Will isolating Islamic extremists in UK prisons stop radicalisation?

The risk of creating a British Guantanamo

Photo of Jose Padilla in New York Times, Dec 2006. Source: Wikipedia

Photo of Jose Padilla in New York Times, Dec 2006. Source: Wikipedia

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The British tabloid press has recently been alive with headlines of self-styled emirs, hate-preaching imams and jihadi books in prisons. Their ire only increased when radical preacher Anjem Choudary was  convicted of swearing allegiance to Islamic State.

The government has responded by announcing a new strategy whereby the most dangerous extremists are to be isolated within high-security “prisons within prisons” to stop them from radicalising others. 

But will the strategy work? Or has it been tried before and proved ineffective? Could it even be a propaganda coup for extremist recruiters? 

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The old and new system for most dangerous prisoners 

For the past 50 years, the most hard-core prisoners have been dispersed within the prison system to prevent them from establishing close relationships with other inmates.

They are regularly transferred between six maximum security jails to decrease the likelihood of radicalisation.

But Ian Acheson, a former prison governor who conducted a review of the system under former Justice Secretary Michael Gove, said Muslim gangs and self-styled “emirs” were actively radicalising other prisoners and needed to be isolated. 

He told a parliamentary select committee hearing in July:

“There are a small number of people whose behaviour is so egregious in relation to proselytising this pernicious [Islamist] ideology…that they need to be completely incapacitated from being able to proselytise to the rest of the prison population.”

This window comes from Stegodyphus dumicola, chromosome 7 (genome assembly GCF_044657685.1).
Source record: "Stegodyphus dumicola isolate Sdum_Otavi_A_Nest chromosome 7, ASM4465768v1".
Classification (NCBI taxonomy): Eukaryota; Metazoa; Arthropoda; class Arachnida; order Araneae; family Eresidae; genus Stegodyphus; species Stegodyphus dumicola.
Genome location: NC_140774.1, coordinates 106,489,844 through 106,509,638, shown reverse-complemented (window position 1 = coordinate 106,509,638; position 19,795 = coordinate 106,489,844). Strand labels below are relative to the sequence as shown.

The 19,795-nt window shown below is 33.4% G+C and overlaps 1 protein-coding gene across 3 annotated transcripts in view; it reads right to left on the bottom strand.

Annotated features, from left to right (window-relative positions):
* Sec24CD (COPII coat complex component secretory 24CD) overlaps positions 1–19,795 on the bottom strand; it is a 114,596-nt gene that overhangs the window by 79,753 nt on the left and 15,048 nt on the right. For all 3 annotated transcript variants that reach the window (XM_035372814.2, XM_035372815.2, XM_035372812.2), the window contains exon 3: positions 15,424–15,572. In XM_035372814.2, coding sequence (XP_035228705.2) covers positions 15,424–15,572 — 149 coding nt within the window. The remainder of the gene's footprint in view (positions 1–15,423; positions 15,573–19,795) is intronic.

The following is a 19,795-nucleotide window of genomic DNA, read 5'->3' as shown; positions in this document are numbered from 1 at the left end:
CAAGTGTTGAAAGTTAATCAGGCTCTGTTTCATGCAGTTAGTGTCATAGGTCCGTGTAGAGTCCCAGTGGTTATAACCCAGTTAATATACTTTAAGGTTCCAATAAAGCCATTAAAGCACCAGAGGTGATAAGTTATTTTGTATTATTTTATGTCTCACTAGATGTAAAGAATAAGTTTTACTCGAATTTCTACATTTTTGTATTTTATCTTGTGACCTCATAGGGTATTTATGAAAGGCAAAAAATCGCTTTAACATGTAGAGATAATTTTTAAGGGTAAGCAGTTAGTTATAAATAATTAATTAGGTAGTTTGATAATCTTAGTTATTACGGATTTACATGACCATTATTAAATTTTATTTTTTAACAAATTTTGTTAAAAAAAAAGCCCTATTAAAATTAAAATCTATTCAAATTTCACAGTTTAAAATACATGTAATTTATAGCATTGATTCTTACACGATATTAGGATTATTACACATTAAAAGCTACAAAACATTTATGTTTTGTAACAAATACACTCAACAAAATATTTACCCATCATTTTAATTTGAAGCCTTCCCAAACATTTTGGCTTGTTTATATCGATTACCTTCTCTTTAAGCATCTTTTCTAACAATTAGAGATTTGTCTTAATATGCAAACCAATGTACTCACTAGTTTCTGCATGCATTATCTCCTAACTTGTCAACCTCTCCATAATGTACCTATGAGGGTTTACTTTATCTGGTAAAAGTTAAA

The government accepted his recommendation for isolation units. The new specialist units are expected to be built in up to eight high secure prisons in the UK. Each is expected to hold under 50 inmates, but extremists will not be isolated from each other.

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islamist-extremism-in-uk-prisons-report-aug-2016

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A new Ministry of Justice directorate of Security, Order and Counter-Terrorism has been set up to ensure that the most dangerous Islamist extremists don’t create their own operational command structures, as happened with the IRA in Northern Ireland. 

But the government appears to have fudged the situation by later saying that a new “ghost train” system is to be established to move the most troublesome Islamic extremist inmates between isolation units. So it appears to be a mix of old and new. 

Similar isolation systems have been tried in the Netherlands, France and Spain. More on that later, but first a brief look at the scale of the problem.

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The scale of extremism in prisons 

Of the roughly 13,000 Muslim inmates in British jails, there are currently around 130 convicted Islamist terrorists

The government’s Counter-Extremism Strategy, which was published in October 2015, said there were approximately 1,000 prisoners whose behaviour in custody raised concerns about extremism.  

Here is a breakdown of terrorism related offences from a parliamentary report on radicalisation in April 2016.